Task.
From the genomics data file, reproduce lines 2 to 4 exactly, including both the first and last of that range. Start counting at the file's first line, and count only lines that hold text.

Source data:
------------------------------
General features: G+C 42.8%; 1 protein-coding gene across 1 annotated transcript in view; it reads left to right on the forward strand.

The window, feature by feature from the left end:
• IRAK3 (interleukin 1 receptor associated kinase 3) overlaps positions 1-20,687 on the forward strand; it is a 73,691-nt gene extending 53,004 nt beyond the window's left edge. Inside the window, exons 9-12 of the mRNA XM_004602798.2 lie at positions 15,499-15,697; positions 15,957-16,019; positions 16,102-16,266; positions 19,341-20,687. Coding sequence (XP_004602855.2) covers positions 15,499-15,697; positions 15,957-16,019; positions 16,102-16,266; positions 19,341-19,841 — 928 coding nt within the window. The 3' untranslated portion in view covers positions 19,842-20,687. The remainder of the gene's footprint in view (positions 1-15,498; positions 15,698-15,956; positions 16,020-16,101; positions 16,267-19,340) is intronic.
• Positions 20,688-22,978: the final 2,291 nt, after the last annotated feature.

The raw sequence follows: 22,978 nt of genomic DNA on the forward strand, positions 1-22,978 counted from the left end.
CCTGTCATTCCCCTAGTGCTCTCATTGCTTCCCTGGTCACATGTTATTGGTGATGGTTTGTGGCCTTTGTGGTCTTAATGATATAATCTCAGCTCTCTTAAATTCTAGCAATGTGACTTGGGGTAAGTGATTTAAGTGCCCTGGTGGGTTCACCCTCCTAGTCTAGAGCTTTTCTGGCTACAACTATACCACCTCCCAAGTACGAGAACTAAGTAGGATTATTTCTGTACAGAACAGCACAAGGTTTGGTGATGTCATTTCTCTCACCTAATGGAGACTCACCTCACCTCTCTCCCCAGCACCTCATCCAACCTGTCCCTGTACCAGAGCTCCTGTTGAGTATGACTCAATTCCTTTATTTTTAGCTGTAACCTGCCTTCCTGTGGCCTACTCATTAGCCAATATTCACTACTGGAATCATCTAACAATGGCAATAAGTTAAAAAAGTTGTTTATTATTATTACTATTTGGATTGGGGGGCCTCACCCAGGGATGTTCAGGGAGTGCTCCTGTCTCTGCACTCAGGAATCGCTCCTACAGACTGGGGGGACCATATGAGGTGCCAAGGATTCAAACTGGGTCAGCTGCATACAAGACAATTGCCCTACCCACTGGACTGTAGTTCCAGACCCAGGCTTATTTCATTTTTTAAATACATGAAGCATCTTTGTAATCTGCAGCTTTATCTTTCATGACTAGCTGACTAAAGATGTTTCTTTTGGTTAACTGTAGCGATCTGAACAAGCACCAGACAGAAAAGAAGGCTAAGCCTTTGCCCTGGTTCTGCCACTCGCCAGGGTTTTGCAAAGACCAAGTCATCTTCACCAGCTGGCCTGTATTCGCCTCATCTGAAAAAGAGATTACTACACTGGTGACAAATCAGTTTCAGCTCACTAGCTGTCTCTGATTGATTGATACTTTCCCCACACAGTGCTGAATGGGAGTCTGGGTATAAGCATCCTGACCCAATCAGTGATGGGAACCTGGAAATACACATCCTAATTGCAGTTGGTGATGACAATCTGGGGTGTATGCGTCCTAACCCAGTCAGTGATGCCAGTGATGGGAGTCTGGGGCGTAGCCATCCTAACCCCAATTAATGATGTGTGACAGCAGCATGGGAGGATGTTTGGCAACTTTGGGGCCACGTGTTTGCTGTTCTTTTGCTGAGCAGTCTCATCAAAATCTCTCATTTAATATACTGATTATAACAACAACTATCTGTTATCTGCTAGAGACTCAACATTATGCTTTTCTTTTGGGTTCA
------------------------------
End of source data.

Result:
The window, feature by feature from the left end:
• IRAK3 (interleukin 1 receptor associated kinase 3) overlaps positions 1-20,687 on the forward strand; it is a 73,691-nt gene extending 53,004 nt beyond the window's left edge. Inside the window, exons 9-12 of the mRNA XM_004602798.2 lie at positions 15,499-15,697; positions 15,957-16,019; positions 16,102-16,266; positions 19,341-20,687. Coding sequence (XP_004602855.2) covers positions 15,499-15,697; positions 15,957-16,019; positions 16,102-16,266; positions 19,341-19,841 — 928 coding nt within the window. The 3' untranslated portion in view covers positions 19,842-20,687. The remainder of the gene's footprint in view (positions 1-15,498; positions 15,698-15,956; positions 16,020-16,101; positions 16,267-19,340) is intronic.
• Positions 20,688-22,978: the final 2,291 nt, after the last annotated feature.